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Maribou

Maribou is a voracious reader who also likes to watch, stare at, and listen to stuff. Occasionally he makes stuff, too. They work in a small liberal arts college library, and share a house in Colorado with their husband Jaybird, three cats, and what looms ever closer to ten thousand books. She is identifiable as genderfluid, trans, farm-raised, citified, and bisexual, among a plethora of other adjectives.

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  1. Avatar Maribou
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    As for this week, I’ve mostly been catching up on various series, and mostly comics series at that. Buffy, Ms. Marvel, Sex Criminals, Saga, Ex Machina… The standalone graphic memoir Honor Girl is one of the best graphic stories I’ve read all year. Funny and particular and universal, as such things should be.

    I watched a marvelous movie (free if you have Amazon Prime), Felix and Meira. Set in Montreal, mostly, and in 4 different languages, 3 of which have equal weight throughout the movie (English, French, and Yiddish). So much of this story is conveyed visually that I only recommend it if you have time to watch it while NOT doing other things…. I loved it a whole lot.

    And I’m still watching the Muppet Show, and thinking about how much weirder, more sexual, and more violent it is than most modern children’s programming. It’s really good, y’all. Highlight of this week was the introduction of Bunsen Honeydew and Beaker.Report

    • Avatar Glyph in reply to Maribou
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      says:

      I really want to get around to an Ex Machina re-read one of these days. Have you finished it yet?Report

      • Avatar Maribou in reply to Glyph
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        says:

        No, I’m in the early middle. It’s already awfully good.Report

        • Avatar Glyph in reply to Maribou
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          says:

          Ah, glad I asked, I thought “catching up” might have meant finished and I was getting ready to write some spoilerrific stuff.

          Saga (which *I* need to catch up on) and Y: The Last Man get all the love, but Ex Machina seems much lesser-known for some reason. I thought it was FANTASTIC, better than Y: TLM.Report

          • Avatar Maribou in reply to Glyph
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            says:

            So far it is right up there for me with my all-time favorites like Preacher and Transmetropolitan. I have found in the past that Vaughan lures me in and then slides from AMAZING to pretty damn good near the end, so I am a bit wary, but also pretty damn good is not so bad either, you know?

            I will definitely mention when I finish, look forward to your spoilerriffic thoughts.Report

  2. Avatar KatherineMW
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    says:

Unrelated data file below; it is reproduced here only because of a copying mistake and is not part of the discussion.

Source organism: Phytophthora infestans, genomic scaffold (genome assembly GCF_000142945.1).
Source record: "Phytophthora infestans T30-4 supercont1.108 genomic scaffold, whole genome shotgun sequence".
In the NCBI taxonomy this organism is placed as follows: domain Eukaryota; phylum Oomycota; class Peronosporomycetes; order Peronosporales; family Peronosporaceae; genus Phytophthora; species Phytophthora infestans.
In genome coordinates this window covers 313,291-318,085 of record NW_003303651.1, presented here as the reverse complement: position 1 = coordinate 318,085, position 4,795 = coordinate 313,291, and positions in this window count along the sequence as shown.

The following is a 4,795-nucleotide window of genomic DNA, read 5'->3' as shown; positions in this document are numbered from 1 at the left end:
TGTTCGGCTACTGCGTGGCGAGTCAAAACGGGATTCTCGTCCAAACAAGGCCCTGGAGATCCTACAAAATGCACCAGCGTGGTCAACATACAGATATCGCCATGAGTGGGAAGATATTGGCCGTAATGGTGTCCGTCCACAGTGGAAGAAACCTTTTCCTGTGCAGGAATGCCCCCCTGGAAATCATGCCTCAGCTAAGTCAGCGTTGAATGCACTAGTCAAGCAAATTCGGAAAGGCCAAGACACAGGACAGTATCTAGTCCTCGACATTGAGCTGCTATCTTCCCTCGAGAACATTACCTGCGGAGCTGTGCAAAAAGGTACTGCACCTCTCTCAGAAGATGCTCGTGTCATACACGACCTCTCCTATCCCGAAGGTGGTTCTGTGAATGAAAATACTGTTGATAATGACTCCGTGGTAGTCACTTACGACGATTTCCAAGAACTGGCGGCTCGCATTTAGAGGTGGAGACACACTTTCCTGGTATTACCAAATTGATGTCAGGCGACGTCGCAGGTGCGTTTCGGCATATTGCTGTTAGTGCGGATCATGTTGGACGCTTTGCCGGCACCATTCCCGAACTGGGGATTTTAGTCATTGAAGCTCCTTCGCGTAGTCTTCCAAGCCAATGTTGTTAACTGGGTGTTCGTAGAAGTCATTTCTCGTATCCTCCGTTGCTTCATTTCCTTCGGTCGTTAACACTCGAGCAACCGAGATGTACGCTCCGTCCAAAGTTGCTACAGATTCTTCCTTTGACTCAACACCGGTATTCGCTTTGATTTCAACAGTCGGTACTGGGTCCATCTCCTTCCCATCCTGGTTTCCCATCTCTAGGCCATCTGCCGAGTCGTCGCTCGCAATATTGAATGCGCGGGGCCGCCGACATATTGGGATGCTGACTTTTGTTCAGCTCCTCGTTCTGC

Currently reading HG Well’s The Outline of History, which is an attempt at a complete history of the world (meaning, “80% Europe and 20% other places”). So far, I’m just up to the earliest ancient civilizations, since the book starts with the formation of Earth. So far, two things are striking:

    1) The basic geological and biological concepts are, for something written 100 years ago, impressively close to what we have today. The general understanding of the origins and development of life, the archaeological periods, the mechanisms of evolution, largely tally with current knowledge; and some of the relatively minor errors that stand out were things believed up until fairly recently (e.g., we now know dinosaurs did not need to live in swamps in order to support their weight). Even most of the animals mentioned in connection with the different eras match the ones described in recent BBC series on prehistoric life. I’d say it’s about 90% similar to current knowledge.

    2) The paleoanthropological concepts, in contrast are heavily outdated, racist, and draw erroneous conclusions as the result of racism; many of them were overturned within 20-40 years of the book being written.

    The barriers to scientific knowledge are not primarily technological; we understand things that we don’t have a vested interest in misunderstanding. (Granted, there were people with vested interests in misunderstanding evolution and the age of the earth, but Wells wasn’t one of them.) And we misunderstand things when understanding them requires us to go against our default cultural assumptions.

    Hardly a mind-blowing conclusion, but the contrast between the understanding of the two topics throws it into sharp relief.Report

    • Avatar Maribou in reply to KatherineMW
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      says:

      @katherinemw I’ve meant to read that for a long time, and I appreciate hearing your thoughts on it. I really struggle with reading books that are full of racist bullhockey (*side eye Ernest Thompson Seton, who broke my heart once I started reading his nonfiction*), and yet I don’t want to just ignore all of them…Report

  3. Avatar Miss Mary
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    says:

    I’m addicted to watching Dr. Who right now. I can not believe I’ve waited this long.Report

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